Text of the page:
Little Fuzzy – Day 76 of 77

This time, instead of keeping quiet, everybody made all the noise they could, and Uncle Gus was holding him high over his head and shouting:

“The winnah! By unanimous decision!”


Ruth Ortheris sipped at the tart, cold cocktail. It was good; oh, it was good, all good! The music was soft, the lights were dim, the tables were far apart; just she and Gerd, and nobody was paying any attention to them. And she was clear out of the business, too. An agent who testified in court always was expended in service like a fired round. They’d want her back, a year from now, to testify when the board of inquiry came out from Terra, but she wouldn’t be Lieutenant j.g. Ortheris then, she’d be Mrs. Gerd van Riebeek. She set down the glass and rubbed the sunstone on her finger. It was a lovely sunstone, and it meant such a lovely thing.

And we’re getting married with a ready-made family, too. Four Fuzzies and a black-and-white kitten.

“You’re sure you really want to go to Beta?” Gerd asked. “When Napier gets this new government organized, it’ll be taking over Science Center. We could both get our old jobs back. Maybe something better.”

“You don’t want to go back?” He shook his head. “Neither do I. I want to go to Beta and be a sunstone digger’s wife.”

“And a Fuzzyologist.”

“And a Fuzzyologist. I couldn’t drop that now. Gerd, we’re only beginning with them. We know next to nothing about their psychology.”

He nodded seriously. “You know, they may turn out to be even wiser than we are.”

She laughed. “Oh, Gerd! Let’s don’t get too excited about them. Why, they’re like little children. All they think about is having fun.”

“That’s right. I said they were wiser than we are. They stick to important things.” He smoked silently for a moment. “It’s not just their psychology; we don’t know anything much about their physiology, or biology either.” He picked up his glass and drank. “Here; we had eighteen of them in all. Seventeen adults and one little one. Now what kind of ratio is that? And the ones we saw in the woods ran about the same. In all, we sighted about a hundred and fifty adults and only ten children.”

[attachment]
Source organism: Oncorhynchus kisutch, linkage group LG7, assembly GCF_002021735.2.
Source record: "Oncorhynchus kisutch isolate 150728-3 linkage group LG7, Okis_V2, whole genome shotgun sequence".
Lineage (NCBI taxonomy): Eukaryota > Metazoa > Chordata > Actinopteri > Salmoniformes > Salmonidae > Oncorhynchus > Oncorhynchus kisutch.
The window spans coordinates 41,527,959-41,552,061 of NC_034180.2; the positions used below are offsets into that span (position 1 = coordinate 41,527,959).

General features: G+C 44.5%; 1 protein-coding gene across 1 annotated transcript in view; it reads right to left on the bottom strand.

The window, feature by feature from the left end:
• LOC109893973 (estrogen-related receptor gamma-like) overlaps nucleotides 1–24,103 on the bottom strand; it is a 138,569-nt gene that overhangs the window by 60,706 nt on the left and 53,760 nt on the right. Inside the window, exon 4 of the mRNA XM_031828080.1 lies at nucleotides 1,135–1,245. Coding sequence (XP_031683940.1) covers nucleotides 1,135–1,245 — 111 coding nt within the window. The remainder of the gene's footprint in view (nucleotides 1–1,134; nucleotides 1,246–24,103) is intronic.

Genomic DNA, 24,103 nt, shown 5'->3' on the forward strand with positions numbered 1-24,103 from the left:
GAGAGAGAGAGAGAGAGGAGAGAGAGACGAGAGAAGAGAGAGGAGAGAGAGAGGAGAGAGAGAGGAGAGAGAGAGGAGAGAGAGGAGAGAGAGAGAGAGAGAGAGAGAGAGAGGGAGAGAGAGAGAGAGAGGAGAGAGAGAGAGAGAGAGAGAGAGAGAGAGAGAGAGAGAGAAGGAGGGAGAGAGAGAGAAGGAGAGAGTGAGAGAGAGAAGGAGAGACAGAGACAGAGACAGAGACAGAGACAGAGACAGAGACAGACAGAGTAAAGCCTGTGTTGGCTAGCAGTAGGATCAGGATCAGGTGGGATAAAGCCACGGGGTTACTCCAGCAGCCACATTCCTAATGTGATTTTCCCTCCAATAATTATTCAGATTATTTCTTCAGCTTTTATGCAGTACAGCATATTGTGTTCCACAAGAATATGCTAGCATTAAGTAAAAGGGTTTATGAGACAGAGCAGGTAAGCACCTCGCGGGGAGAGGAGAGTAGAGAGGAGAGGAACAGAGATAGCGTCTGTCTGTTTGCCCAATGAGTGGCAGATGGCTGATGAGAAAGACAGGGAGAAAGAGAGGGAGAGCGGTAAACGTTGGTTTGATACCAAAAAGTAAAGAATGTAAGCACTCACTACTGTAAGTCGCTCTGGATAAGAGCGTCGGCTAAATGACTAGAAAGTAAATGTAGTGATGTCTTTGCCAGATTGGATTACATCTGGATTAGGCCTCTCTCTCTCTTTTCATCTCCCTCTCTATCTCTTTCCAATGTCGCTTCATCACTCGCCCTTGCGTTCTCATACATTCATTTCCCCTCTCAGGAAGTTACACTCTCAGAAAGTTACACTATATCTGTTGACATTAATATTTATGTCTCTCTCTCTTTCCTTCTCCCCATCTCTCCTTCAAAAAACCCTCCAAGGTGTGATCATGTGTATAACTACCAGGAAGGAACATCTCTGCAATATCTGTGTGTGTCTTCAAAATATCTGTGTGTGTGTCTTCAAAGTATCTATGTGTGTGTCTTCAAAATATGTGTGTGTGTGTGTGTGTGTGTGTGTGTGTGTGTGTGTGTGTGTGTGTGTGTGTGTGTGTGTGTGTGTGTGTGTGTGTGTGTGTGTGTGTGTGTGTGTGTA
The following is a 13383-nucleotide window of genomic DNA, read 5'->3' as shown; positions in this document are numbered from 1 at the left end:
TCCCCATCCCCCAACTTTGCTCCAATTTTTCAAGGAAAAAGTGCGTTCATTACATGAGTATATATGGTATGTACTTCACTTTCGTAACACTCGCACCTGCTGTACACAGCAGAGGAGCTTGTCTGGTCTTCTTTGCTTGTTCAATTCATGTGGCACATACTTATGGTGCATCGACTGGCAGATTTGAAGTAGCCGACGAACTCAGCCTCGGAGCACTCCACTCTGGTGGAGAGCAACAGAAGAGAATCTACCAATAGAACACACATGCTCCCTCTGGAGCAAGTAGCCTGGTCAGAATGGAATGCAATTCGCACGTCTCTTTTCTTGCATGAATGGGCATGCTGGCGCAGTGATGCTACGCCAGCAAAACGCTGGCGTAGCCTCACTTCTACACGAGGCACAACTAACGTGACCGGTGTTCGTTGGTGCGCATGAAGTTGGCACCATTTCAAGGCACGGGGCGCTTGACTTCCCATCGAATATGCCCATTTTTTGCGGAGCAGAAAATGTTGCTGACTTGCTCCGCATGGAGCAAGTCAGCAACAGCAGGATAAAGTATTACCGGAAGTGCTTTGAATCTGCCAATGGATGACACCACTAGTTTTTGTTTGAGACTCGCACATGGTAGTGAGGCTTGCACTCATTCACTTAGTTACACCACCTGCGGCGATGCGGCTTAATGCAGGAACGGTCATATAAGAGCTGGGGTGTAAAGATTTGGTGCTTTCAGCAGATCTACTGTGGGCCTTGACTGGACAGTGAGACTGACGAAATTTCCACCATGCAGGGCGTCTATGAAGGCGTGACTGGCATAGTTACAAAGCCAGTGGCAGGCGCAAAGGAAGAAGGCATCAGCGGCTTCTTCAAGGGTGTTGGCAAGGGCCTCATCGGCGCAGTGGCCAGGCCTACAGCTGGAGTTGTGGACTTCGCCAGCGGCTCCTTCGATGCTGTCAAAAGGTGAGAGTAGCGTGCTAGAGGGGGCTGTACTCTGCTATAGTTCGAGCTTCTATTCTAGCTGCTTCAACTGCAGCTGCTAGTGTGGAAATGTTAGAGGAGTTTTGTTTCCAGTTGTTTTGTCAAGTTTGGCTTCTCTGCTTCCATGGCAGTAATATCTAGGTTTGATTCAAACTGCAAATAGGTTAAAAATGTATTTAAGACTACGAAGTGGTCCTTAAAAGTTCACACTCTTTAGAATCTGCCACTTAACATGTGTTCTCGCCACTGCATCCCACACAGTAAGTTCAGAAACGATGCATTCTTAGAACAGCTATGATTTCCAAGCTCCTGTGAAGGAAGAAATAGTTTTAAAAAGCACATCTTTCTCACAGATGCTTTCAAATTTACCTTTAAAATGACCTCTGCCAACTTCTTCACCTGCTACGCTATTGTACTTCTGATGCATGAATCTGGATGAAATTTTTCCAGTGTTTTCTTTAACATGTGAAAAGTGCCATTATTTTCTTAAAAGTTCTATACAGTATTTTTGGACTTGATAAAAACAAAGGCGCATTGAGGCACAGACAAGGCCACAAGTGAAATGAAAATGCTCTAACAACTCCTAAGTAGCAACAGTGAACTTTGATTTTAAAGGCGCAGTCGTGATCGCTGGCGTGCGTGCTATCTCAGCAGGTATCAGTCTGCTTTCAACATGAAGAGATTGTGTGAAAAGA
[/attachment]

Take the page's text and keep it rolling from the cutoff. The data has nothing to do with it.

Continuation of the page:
“Maybe last year’s crop have grown up,” she began.

“You know any other sapient races with a one-year maturation period?” he asked. “I’ll bet they take ten or fifteen years to mature. Jack’s Baby Fuzzy hasn’t gained a pound in the last month. And another puzzle; this craving for Extee Three. That’s not a natural food; except for the cereal bulk matter, it’s purely synthetic. I was talking to Ybarra; he was wondering if there mightn’t be something in it that caused an addiction.”

“Maybe it satisfies some kind of dietary deficiency.”

“Well, we’ll find out.” He inverted the jug over his glass. “Think we could stand another cocktail before dinner?”

Space Commodore Napier sat at the desk that had been Nick Emmert’s and looked at the little man with the red whiskers and the rumpled suit, who was looking back at him in consternation.

“Good Lord, Commodore; you can’t be serious?”

“But I am. Quite serious, Dr. Rainsford.”

“Then you’re nuts!” Rainsford exploded. “I’m no more qualified to be Governor General than I’d be to command Xerxes Base. Why, I never held an administrative position in my life.”

“That might be a recommendation. You’re replacing a veteran administrator.”

“And I have a job. The Institute of Zeno-Sciences—”

“I think they’ll be glad to give you leave, under the circumstances. Doctor, you’re the logical man for this job. You’re an ecologist; you know how disastrous the effects of upsetting the balance of nature can be. The Zarathustra Company took care of this planet, when it was their property, but now nine-tenths of it is public domain, and people will be coming in from all over the Federation, scrambling to get rich overnight. You’ll know how to control things.”

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